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Security, as it relates to computers and the Internet, is also known as IT security or cybersecurity; it refers to the techniques that ensure that data stored on a computer, or a network, cannot be compromised or read by anyone lacking the authorization.

Two things that individuals need to be concerned about are their money and their privacy.

Common threats to your money and your privacy include credit card fraud, scams, phishing, viruses and malware, identity theft, e-mail hacking, and tracking.

People are commonly worried about their credit card information being stolen online. This does occur, but it is one of the least scary scenarios. As long as you report fraudulent charges promptly, you won't be held liable for them. Thus, while credit card fraud is a major problem for the credit card companies, it's not usually a major problem for the cardholders.

As for scams, the Internet is the scam artist's dream. Scammers no longer have to meet with their targets one on one, but they can meet millions of gullible people with almost no cost, and low risk, through email. Somewhere from 60-90% of the email appearing in someone's inbox is spam or junk mail. Correctly maintained junk mail filters catch a large portion of it, and most of the rest is deleted or ignored. But if a scammer sends a million emails out, at no cost, and only 0.1% of these emails are read, he has still reached a thousand people. If only one percent of these people are taken in by the scam, he has found ten clients.

Using email as a delivery mechanism, scammers will try to trick people into signing up for expensive services, sending them money, or divulging personal financial information. Some of these scams are illegal, while others are merely unethical.

Phishing is a scheme in which scammers try to get people to divulge sensitive information by pretending to represent the individual's bank, a creditor, a popular online retailer, or even a government agency, doing this by email or through a website that has been made to look legitimate, and which may even have a web address that appears plausible. They might try to entice the individual with good stuff, such as the promise of a free prize or a special opportunity, or they might try to scare the person with bad stuff, like freezing their bank account, or they might tell the person that their account has been hacked. Whatever the pretense, the goal is to get the individual to give up information like passwords, credit card numbers or other financial details.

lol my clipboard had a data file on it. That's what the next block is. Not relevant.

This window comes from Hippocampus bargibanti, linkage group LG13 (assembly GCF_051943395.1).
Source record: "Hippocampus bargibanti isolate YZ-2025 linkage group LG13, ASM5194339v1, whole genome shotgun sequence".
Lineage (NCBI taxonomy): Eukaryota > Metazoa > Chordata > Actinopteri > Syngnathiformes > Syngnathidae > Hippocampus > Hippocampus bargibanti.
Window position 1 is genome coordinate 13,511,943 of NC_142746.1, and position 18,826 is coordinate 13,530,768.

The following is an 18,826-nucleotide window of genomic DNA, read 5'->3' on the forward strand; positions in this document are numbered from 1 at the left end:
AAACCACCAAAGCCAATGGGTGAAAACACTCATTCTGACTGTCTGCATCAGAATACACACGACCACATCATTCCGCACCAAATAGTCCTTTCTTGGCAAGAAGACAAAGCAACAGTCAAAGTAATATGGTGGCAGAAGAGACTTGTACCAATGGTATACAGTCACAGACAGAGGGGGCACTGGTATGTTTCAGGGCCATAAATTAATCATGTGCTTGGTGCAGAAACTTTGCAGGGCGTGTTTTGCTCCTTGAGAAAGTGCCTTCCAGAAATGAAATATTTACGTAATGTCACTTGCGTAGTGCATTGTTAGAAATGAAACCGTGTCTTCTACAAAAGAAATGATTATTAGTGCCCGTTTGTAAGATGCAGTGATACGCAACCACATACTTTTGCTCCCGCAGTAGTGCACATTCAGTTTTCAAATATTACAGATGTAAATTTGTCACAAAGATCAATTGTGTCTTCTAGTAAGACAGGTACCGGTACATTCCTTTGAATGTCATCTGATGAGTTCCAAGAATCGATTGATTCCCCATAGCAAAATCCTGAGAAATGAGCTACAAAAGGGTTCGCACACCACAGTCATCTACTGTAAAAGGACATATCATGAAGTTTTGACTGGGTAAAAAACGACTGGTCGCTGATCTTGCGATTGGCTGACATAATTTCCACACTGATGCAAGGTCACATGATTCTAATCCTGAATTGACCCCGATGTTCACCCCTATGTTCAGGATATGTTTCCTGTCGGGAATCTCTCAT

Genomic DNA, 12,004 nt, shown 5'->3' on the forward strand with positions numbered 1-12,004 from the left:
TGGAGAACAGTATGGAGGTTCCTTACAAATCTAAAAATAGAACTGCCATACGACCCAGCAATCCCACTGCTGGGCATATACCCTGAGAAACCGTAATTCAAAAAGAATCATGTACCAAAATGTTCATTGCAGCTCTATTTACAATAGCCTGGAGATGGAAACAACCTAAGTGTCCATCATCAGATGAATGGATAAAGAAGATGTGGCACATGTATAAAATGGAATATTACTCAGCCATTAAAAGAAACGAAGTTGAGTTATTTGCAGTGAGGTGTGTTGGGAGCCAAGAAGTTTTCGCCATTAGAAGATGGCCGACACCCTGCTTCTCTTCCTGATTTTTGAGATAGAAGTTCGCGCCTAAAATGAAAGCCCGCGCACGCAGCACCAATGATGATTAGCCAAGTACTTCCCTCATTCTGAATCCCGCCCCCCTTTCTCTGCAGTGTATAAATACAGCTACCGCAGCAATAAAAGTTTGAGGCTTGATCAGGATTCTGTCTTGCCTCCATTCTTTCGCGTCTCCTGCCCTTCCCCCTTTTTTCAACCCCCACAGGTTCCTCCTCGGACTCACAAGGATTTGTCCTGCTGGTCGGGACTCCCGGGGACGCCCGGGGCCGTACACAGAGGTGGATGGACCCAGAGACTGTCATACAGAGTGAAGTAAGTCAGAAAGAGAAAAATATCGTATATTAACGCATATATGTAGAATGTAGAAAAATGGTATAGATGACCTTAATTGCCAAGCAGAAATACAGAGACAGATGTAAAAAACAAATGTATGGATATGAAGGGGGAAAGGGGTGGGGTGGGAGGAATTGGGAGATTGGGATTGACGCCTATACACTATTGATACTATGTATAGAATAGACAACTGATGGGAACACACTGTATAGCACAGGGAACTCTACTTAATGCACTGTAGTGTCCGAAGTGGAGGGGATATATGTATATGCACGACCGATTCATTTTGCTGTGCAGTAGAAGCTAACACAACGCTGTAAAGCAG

Emails are also used to trick people into accessing websites that use malicious code to secretly download and install malware or viruses to their computer. This malware may be used to steal information, cause senseless harm to the computer, or to use the resources of that computer to attack a third-party computer or network.

When someone uses private information about another party in order to impersonate that other party, which is known as identity theft. When they use this information to steal from the victim, it is known as identity fraud. This is the most serious threat that the average Internet user is likely to face. When someone has all of the information necessary in order to pretend to be another person, they can drain that person's bank accounts, open credit cards in the other person's name, and even take out loans in the other person's name. In extreme cases, people have even lived as another person. When the bills come due, it is up to the victim to persuade the banks, credit card companies, and creditors that they had been defrauded, and they are likely to be left with an insurmountable black mark in their credit history.

Identify theft is sometimes made possible through email hacking, which is when someone manages to access another person's email account. When a password is forgotten, access is usually regained by email. The hacker can use automated password resets to change bank and credit card passwords, locking out the actual account holder, giving themselves full access. The hacker might also use the email accounts of their victims to get money from the victim's friends and family members. Often, the email hacker sells this information to another party.

Of course, there is also the fact that our movements, online and in real life, are being tracked by government agencies, corporations, and others. People freely give away bits of personal information for the promise of a free service.

These are some of the direct attacks that may be waged against you through your computer or Internet connection, although your personal information is more likely to be obtained through large-scale hacking of corporate or government websites. We cannot secure these websites, but we can reduce the amount of information we give them or change this information regularly.

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